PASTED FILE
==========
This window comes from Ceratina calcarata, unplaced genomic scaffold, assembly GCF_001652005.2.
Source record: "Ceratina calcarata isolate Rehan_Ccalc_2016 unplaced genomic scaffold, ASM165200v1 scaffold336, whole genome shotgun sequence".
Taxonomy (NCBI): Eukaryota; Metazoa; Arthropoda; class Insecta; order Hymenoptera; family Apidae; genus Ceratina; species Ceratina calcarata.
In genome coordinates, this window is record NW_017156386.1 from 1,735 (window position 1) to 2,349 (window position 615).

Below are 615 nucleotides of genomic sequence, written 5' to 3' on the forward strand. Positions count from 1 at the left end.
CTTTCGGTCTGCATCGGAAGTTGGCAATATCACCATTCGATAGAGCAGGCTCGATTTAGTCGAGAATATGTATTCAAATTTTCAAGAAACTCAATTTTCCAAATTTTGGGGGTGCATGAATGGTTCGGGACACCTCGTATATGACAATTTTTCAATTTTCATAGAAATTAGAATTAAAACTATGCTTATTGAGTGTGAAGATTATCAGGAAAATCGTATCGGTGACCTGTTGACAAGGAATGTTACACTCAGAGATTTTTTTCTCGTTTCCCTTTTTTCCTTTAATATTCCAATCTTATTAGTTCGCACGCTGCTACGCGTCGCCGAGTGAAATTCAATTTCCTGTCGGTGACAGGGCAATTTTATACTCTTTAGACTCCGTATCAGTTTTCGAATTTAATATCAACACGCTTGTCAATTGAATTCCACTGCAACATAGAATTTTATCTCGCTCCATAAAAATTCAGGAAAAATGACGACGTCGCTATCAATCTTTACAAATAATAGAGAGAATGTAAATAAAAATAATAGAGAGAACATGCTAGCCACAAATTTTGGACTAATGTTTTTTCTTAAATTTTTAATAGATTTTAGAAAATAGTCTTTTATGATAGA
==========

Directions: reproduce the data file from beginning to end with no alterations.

This window comes from Ceratina calcarata, unplaced genomic scaffold, assembly GCF_001652005.2.
Source record: "Ceratina calcarata isolate Rehan_Ccalc_2016 unplaced genomic scaffold, ASM165200v1 scaffold336, whole genome shotgun sequence".
Taxonomy (NCBI): Eukaryota; Metazoa; Arthropoda; class Insecta; order Hymenoptera; family Apidae; genus Ceratina; species Ceratina calcarata.
In genome coordinates, this window is record NW_017156386.1 from 1,735 (window position 1) to 2,349 (window position 615).

Below are 615 nucleotides of genomic sequence, written 5' to 3' on the forward strand. Positions count from 1 at the left end.
CTTTCGGTCTGCATCGGAAGTTGGCAATATCACCATTCGATAGAGCAGGCTCGATTTAGTCGAGAATATGTATTCAAATTTTCAAGAAACTCAATTTTCCAAATTTTGGGGGTGCATGAATGGTTCGGGACACCTCGTATATGACAATTTTTCAATTTTCATAGAAATTAGAATTAAAACTATGCTTATTGAGTGTGAAGATTATCAGGAAAATCGTATCGGTGACCTGTTGACAAGGAATGTTACACTCAGAGATTTTTTTCTCGTTTCCCTTTTTTCCTTTAATATTCCAATCTTATTAGTTCGCACGCTGCTACGCGTCGCCGAGTGAAATTCAATTTCCTGTCGGTGACAGGGCAATTTTATACTCTTTAGACTCCGTATCAGTTTTCGAATTTAATATCAACACGCTTGTCAATTGAATTCCACTGCAACATAGAATTTTATCTCGCTCCATAAAAATTCAGGAAAAATGACGACGTCGCTATCAATCTTTACAAATAATAGAGAGAATGTAAATAAAAATAATAGAGAGAACATGCTAGCCACAAATTTTGGACTAATGTTTTTTCTTAAATTTTTAATAGATTTTAGAAAATAGTCTTTTATGATAGA